A North Carolina pilot died under mysterious circumstances Friday afternoon, officials said.
Charles Hew Crooks, 23, was one of two people onboard the small, 10-person plane Friday but it landed with just one person in Wake County, North Carolina, WRAL reported.
Authorities say Crooks either jumped or fell from the plane in midair without a parachute.
According to the report, the remaining co-pilot safely conducted an emergency landing at Raleigh-Durham International Airport after reporting to air traffic control that the plane had lost its right wheel and was taken to the hospital with minor injuries.
Dozens of first responders were at the Raleigh-Durham International Airport and several other officers canvassed the local area and the plane’s flight path to search for Crooks’ body.
His body was found later that evening, around 7 p.m., in the woods behind a Fuquay-Varina residential area, about 30 miles from the Raleigh-Durham International Airport, authorities said.
Police said later the body landed about 30 to 40 feet from a home and its residents alerted law enforcement officials who were canvassing the area.
Wake County Emergency Management chief of operations Darshan Patel told a group of reporters that the residents reached out to the law enforcement officers after they "heard something in their backyard."
During a press conference that evening, Fuquay-Varina Police Chief Brandon Medina said Crooks’ body fell at least 3,500 feet. He said it was not immediately clear if the pilot was dead before the fall but that authorities are continuing to investigate the incident.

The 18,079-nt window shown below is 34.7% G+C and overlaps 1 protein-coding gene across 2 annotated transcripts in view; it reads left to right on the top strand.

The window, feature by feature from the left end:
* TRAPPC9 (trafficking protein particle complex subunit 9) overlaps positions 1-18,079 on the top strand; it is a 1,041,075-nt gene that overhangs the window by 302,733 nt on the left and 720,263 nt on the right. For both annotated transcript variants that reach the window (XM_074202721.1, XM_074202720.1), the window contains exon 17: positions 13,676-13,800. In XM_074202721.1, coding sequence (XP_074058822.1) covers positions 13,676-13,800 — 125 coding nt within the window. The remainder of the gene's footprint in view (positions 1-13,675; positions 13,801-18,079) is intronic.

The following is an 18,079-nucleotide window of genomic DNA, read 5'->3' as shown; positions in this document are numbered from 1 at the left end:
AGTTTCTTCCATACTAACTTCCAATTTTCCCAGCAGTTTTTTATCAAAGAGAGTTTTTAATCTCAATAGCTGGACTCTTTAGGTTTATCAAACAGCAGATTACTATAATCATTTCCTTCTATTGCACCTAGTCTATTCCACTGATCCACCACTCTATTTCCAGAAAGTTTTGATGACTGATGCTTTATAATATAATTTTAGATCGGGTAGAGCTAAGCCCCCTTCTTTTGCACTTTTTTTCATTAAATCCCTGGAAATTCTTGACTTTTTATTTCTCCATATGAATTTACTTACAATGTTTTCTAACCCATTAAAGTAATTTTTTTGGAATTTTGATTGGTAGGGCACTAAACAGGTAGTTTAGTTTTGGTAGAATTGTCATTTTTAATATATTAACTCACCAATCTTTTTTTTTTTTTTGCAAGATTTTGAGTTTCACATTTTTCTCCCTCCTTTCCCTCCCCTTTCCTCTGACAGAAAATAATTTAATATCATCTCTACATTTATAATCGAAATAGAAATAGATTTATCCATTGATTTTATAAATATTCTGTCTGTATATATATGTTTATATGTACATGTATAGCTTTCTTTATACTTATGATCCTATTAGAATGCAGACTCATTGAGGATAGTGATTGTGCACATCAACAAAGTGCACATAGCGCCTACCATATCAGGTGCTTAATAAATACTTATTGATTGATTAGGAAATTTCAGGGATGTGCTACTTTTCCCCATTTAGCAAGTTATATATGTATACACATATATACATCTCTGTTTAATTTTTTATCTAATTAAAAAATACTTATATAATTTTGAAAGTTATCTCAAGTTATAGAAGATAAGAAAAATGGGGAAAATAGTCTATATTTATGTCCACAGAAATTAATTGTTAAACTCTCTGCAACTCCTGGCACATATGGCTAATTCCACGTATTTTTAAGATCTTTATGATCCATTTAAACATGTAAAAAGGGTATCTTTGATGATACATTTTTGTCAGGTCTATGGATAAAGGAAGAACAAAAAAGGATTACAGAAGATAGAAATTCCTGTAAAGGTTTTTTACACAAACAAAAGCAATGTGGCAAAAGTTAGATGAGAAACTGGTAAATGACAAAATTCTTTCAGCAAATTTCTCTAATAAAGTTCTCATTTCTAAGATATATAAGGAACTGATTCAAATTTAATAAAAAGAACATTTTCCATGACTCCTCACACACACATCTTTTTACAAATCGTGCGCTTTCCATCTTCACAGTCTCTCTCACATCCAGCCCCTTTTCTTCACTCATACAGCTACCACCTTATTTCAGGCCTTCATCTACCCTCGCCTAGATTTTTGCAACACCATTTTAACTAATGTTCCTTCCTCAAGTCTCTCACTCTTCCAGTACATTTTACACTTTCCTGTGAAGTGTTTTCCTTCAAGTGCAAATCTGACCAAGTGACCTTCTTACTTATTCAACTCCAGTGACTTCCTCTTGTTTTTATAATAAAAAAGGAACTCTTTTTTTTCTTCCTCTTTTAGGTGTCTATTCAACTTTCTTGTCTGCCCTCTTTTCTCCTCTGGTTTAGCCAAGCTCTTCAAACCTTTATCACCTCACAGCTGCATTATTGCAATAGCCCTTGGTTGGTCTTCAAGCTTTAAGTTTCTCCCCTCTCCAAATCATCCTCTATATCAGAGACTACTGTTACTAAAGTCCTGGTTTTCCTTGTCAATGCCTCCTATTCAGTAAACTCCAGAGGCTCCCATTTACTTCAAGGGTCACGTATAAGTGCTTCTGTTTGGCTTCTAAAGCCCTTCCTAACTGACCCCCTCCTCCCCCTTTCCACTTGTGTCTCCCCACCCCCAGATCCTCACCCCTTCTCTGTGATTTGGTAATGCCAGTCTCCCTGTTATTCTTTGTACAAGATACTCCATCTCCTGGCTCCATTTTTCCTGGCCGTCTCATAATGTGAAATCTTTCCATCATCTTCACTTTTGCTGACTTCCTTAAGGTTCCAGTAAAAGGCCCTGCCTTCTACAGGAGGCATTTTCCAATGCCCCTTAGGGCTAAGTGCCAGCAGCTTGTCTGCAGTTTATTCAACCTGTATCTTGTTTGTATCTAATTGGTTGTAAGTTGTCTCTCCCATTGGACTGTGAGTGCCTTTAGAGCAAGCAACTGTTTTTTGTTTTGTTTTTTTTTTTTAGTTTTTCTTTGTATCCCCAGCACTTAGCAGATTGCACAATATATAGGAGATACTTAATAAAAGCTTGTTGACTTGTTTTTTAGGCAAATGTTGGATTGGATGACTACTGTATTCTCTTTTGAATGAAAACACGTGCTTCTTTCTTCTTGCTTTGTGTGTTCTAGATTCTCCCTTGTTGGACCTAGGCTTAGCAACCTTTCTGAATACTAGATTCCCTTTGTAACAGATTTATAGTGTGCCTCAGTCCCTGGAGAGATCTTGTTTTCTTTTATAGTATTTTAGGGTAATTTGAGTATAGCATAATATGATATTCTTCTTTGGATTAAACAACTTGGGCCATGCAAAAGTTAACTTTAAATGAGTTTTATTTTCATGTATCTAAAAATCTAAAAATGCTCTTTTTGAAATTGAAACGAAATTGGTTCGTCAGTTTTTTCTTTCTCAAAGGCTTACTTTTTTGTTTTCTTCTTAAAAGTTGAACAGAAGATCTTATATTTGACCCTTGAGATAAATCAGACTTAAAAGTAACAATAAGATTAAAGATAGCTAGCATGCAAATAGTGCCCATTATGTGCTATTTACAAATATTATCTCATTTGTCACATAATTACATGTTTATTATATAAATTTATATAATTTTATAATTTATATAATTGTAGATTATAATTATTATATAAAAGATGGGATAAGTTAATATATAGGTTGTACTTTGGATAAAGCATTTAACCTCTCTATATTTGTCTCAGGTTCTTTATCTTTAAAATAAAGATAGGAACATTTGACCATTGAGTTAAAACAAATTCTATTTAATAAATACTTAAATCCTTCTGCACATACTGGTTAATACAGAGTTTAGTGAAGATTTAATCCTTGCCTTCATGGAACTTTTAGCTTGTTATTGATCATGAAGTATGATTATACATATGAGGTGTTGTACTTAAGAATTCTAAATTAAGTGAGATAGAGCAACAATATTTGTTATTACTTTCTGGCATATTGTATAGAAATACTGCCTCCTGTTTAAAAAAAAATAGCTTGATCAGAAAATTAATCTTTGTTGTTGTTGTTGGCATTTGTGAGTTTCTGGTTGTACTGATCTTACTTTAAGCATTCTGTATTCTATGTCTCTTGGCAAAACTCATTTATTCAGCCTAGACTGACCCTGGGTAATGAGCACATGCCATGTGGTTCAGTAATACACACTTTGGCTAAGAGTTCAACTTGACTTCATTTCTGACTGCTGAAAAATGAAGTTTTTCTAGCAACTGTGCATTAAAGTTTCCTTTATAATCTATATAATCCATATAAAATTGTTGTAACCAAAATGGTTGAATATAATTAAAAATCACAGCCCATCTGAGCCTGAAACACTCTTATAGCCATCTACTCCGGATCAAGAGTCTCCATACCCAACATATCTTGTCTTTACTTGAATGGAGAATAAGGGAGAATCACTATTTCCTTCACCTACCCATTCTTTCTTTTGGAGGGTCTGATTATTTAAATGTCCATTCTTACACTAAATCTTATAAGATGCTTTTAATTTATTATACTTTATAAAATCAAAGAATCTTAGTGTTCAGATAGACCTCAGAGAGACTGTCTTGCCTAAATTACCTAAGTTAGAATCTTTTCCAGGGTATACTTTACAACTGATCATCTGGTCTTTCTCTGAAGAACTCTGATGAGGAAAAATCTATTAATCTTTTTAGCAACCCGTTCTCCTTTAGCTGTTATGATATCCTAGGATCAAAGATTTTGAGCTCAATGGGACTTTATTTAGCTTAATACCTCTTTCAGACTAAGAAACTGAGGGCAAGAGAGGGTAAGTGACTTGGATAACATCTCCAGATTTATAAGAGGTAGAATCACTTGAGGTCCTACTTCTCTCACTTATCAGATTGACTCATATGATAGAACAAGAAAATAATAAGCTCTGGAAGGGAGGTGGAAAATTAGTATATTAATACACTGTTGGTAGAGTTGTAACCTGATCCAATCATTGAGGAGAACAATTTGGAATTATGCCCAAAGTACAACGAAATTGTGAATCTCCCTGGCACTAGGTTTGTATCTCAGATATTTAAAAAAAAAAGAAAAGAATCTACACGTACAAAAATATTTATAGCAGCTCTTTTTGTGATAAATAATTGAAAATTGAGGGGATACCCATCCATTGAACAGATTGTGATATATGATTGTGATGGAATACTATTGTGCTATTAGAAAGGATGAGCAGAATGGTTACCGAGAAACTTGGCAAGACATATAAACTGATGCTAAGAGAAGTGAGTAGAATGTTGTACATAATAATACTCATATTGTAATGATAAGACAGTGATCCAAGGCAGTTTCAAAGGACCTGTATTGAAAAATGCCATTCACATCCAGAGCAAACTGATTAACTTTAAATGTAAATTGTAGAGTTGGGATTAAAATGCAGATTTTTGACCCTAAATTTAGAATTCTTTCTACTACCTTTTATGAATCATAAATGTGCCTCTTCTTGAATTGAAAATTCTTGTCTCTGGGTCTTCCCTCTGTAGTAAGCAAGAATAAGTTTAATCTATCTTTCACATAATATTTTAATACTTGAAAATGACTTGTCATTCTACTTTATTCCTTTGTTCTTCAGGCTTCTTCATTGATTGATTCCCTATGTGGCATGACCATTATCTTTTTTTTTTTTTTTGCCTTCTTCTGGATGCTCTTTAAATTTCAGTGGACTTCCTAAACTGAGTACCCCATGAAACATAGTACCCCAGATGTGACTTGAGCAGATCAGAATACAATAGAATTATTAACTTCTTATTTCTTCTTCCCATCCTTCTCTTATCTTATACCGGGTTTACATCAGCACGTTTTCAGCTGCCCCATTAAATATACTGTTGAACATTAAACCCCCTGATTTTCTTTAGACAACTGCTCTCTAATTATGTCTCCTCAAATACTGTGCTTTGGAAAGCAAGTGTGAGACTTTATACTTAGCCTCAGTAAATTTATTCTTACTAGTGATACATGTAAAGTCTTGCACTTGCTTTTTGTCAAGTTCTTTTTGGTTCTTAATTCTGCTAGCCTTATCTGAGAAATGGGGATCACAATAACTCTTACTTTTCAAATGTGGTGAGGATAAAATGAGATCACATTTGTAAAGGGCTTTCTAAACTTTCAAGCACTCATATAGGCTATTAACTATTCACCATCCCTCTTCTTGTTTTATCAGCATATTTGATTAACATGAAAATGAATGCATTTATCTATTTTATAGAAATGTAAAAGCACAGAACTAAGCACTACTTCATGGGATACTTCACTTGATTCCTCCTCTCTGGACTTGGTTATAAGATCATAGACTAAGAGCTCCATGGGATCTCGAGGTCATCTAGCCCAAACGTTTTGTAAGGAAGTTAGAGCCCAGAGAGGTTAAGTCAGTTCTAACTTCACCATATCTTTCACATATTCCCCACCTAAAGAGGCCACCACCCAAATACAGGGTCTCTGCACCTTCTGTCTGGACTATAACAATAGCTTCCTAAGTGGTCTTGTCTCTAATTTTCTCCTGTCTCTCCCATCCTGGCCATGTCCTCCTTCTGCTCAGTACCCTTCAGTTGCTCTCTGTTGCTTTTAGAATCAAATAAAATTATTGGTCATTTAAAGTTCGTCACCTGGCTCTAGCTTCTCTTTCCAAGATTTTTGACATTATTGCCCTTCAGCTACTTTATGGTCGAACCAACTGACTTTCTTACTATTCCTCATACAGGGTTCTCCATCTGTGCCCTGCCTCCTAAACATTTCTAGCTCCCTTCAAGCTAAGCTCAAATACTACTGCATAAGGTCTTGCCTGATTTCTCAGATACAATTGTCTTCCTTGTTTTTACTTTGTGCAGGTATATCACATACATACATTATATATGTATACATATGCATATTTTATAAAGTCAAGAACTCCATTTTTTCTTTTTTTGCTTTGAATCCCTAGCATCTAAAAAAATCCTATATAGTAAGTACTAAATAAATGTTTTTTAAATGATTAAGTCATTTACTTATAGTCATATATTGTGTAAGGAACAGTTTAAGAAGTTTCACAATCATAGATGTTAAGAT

Chief Medina did not say if the investigation is being treated as a criminal investigation only that the situation was "unique."
"I believe this was a first for many of us that were working this incident today," Patel added.
Crooks recently obtained his pilot’s license and loved to fly, his family said, WRAL reported.
When asked about the death, Hew Crooks, the deceased pilot’s father, said: "We can’t process it right now, I don’t know."
"He pursued his private pilot license while he was in college. I think he got that when he was a sophomore," Crooks added. "He said a couple of weeks ago, he wouldn't trade places with anybody in the world. He loved where he was."
Regarding the mysterious details surrounding the death, the father said he "can't imagine what happened."
"We’ll figure it out, I suppose," he concluded.
The surviving co-pilot was released from the hospital after they were treated for minor injuries, WRAL reported.
The police chief said National Transportation Safety Board investigators are leading the investigation. Federal, state and local authorities are assisting in the investigation.
The Associated Press contributed to this report.